Two-Course Pathways Don't Maximize Completion
In the first several years of CAP, we helped colleges develop two-course pathways in which students could take one accelerated developmental English course, or one pre-stats course, and then complete a transfer-level course within a year. The results were a big improvement over requiring students to take two, three, or four remedial courses.
But we no longer recommend these models. Under California’s new law (AB705), students have the right to begin in courses that give them the best chance of completing transfer-level English and math within a year.
The research is clear that corequisite models – in which students enroll directly in a transfer-level course with concurrent support – produce far higher completion than remedial prerequisite courses, including one-semester accelerated courses (see graphs on right).
In a statewide study of colleges offering corequisite models in 2016-17, the Public Policy Institute of California found that
- 78% of corequisite students successfully completed college-level English composition within a year, a rate three times higher than traditional remedial prerequisite courses and also substantially higher than one-semester accelerated courses;
- Approximately 70% of students completed a corequisite Statistics course in a year, two to three times the rate of students taking in a pre-statistics course.
Why Is Completion So Much Lower in Two-Course Pathways?
Attrition is Guaranteed
How good would a two-course pathway have to be to beat the 78% completion rate at the first nine California colleges offering corequisite models in English?
In these pathways, students face three exit points where they can be lost to attrition. They have to pass the first course, enroll in the second course, and pass the second course. Even if outcomes were spectacular at each exit point -- if 90% of students passed the first course, 90% enrolled in the next course, and 90% passed the second course – completion would still be less than in the corequisite models:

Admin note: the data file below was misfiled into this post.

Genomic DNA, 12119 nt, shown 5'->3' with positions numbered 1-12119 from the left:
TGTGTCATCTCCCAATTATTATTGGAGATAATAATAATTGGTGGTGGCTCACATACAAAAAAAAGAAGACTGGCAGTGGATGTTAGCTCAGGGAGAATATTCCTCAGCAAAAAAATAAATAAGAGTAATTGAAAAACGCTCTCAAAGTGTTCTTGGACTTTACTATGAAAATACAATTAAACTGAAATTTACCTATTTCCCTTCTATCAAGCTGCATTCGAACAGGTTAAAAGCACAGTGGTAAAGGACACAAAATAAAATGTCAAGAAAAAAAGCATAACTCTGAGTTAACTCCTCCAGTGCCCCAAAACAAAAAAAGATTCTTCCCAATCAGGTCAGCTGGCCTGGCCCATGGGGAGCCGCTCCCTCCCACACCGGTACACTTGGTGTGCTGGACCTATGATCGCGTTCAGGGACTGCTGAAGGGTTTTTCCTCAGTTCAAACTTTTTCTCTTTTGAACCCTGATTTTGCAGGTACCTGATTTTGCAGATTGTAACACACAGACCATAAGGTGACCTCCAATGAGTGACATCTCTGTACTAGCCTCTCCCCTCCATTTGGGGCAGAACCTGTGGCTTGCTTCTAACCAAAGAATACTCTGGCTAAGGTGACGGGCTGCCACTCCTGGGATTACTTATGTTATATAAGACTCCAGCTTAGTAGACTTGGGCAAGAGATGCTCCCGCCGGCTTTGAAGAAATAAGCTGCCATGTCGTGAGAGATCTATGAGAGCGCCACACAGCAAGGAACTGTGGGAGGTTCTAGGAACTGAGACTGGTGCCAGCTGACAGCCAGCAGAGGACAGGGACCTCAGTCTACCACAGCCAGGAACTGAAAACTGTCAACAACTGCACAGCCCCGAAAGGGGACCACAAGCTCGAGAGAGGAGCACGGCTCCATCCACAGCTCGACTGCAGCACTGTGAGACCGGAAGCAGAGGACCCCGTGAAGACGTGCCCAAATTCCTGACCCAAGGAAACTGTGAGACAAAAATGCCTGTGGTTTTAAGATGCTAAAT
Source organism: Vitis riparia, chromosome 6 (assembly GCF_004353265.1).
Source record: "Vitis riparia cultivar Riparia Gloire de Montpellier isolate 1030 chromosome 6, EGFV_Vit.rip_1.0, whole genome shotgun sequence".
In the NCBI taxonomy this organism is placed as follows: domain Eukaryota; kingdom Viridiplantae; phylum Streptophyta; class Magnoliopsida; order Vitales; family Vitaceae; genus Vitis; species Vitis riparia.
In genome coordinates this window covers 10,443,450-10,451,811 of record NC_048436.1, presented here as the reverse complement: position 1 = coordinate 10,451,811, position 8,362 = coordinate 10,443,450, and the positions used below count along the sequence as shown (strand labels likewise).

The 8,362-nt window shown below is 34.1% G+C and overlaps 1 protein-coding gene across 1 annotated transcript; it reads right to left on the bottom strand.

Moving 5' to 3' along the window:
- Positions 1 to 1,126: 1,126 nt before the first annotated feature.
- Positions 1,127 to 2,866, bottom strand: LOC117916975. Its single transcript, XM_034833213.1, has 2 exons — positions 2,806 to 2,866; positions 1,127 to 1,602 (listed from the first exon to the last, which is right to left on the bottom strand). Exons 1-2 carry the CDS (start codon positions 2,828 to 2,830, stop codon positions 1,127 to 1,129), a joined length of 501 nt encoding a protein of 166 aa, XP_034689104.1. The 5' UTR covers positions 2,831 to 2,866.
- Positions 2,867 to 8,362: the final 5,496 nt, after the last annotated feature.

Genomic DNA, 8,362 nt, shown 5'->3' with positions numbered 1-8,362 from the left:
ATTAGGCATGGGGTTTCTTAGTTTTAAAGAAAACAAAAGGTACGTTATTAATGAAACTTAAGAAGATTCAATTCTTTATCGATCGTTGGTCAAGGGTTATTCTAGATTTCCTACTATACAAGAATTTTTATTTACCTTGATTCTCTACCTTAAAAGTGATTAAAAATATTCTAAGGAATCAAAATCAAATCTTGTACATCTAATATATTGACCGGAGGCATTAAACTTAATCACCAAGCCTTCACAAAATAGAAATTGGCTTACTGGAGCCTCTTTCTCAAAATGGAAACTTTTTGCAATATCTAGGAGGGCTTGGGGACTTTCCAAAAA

.90 x .90 x .90 = 73%
And remember: Under AB705, only students who are “highly unlikely” to succeed in the transfer-level course could even be considered for the two-course pathway.
Who Can Be Required to Take a Two-Course Pathway Under AB705?
Probably No One
Under AB705, colleges can only delay students’ progress to degree with a remedial course if they can demonstrate that this placement will make the student more likely to complete their transferable English and math requirements. To date, research has not identified a single group of students who meet this criterion.
The Multiple Measures Assessment Project has analyzed data from high schools and community colleges across California and found that all students - including those with the lowest high school grades - have higher completion when allowed to enroll directly in transfer-level English and math classes (even without concurrent support) than when they begin in one remedial course below transfer level. As summarized in a memo from the state Chancellor’s Office:
- Students with a high school GPA of 2.6 or above pass College English at a rate of 80% statewide, but if they begin one remedial course below College English, just 40% complete College English in a year.
- Even the lowest 10% of students in the statewide sample, those with a GPA below 1.9, do more than three times better enrolling directly in College English than starting in a remedial course -- 43% vs. 12% completion.
While some colleges may point to data showing that their two-course pathway is effective, it’s important to keep in mind that these pathways have historically included a large proportion of under-placed students who now have the right to enroll directly in a transfer-level class.
The state Chancellor’s Office has offered the following guidance regarding “special programs in which students start in non-transferable coursework (e.g., an accelerated two-semester sequence)”: